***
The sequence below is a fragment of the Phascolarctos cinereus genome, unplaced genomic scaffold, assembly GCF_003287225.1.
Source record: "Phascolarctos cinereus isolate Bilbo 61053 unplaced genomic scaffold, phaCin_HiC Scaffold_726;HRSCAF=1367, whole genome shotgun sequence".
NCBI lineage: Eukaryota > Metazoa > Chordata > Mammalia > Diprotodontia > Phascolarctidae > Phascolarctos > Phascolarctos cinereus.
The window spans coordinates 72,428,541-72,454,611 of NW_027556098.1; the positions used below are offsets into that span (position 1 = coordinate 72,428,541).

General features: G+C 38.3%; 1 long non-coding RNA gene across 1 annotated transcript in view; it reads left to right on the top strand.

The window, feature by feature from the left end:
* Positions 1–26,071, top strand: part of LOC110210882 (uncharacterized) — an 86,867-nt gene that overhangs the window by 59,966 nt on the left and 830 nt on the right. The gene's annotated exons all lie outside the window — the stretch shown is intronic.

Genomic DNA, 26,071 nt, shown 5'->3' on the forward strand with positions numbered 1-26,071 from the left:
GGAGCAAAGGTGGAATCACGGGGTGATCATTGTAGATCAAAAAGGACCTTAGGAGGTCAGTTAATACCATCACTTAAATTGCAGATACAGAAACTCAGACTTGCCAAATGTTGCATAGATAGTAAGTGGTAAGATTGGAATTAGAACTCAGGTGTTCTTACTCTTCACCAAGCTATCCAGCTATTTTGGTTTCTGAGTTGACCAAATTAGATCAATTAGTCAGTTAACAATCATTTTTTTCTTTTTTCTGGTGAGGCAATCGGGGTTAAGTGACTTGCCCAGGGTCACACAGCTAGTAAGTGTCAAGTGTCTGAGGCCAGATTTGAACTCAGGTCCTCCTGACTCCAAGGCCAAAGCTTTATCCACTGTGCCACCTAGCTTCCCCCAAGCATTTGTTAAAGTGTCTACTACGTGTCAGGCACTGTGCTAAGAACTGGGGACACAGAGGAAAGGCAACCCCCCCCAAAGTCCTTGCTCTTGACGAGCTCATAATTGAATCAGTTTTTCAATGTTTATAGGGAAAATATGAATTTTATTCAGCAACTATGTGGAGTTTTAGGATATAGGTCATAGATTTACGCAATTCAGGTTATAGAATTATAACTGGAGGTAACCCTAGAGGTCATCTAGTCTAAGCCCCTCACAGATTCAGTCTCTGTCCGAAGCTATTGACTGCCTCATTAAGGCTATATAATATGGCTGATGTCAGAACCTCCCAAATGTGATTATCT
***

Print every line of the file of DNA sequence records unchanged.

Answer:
The sequence below is a fragment of the Phascolarctos cinereus genome, unplaced genomic scaffold, assembly GCF_003287225.1.
Source record: "Phascolarctos cinereus isolate Bilbo 61053 unplaced genomic scaffold, phaCin_HiC Scaffold_726;HRSCAF=1367, whole genome shotgun sequence".
NCBI lineage: Eukaryota > Metazoa > Chordata > Mammalia > Diprotodontia > Phascolarctidae > Phascolarctos > Phascolarctos cinereus.
The window spans coordinates 72,428,541-72,454,611 of NW_027556098.1; the positions used below are offsets into that span (position 1 = coordinate 72,428,541).

General features: G+C 38.3%; 1 long non-coding RNA gene across 1 annotated transcript in view; it reads left to right on the top strand.

The window, feature by feature from the left end:
* Positions 1–26,071, top strand: part of LOC110210882 (uncharacterized) — an 86,867-nt gene that overhangs the window by 59,966 nt on the left and 830 nt on the right. The gene's annotated exons all lie outside the window — the stretch shown is intronic.

Genomic DNA, 26,071 nt, shown 5'->3' on the forward strand with positions numbered 1-26,071 from the left:
GGAGCAAAGGTGGAATCACGGGGTGATCATTGTAGATCAAAAAGGACCTTAGGAGGTCAGTTAATACCATCACTTAAATTGCAGATACAGAAACTCAGACTTGCCAAATGTTGCATAGATAGTAAGTGGTAAGATTGGAATTAGAACTCAGGTGTTCTTACTCTTCACCAAGCTATCCAGCTATTTTGGTTTCTGAGTTGACCAAATTAGATCAATTAGTCAGTTAACAATCATTTTTTTCTTTTTTCTGGTGAGGCAATCGGGGTTAAGTGACTTGCCCAGGGTCACACAGCTAGTAAGTGTCAAGTGTCTGAGGCCAGATTTGAACTCAGGTCCTCCTGACTCCAAGGCCAAAGCTTTATCCACTGTGCCACCTAGCTTCCCCCAAGCATTTGTTAAAGTGTCTACTACGTGTCAGGCACTGTGCTAAGAACTGGGGACACAGAGGAAAGGCAACCCCCCCCAAAGTCCTTGCTCTTGACGAGCTCATAATTGAATCAGTTTTTCAATGTTTATAGGGAAAATATGAATTTTATTCAGCAACTATGTGGAGTTTTAGGATATAGGTCATAGATTTACGCAATTCAGGTTATAGAATTATAACTGGAGGTAACCCTAGAGGTCATCTAGTCTAAGCCCCTCACAGATTCAGTCTCTGTCCGAAGCTATTGACTGCCTCATTAAGGCTATATAATATGGCTGATGTCAGAACCTCCCAAATGTGATTATCT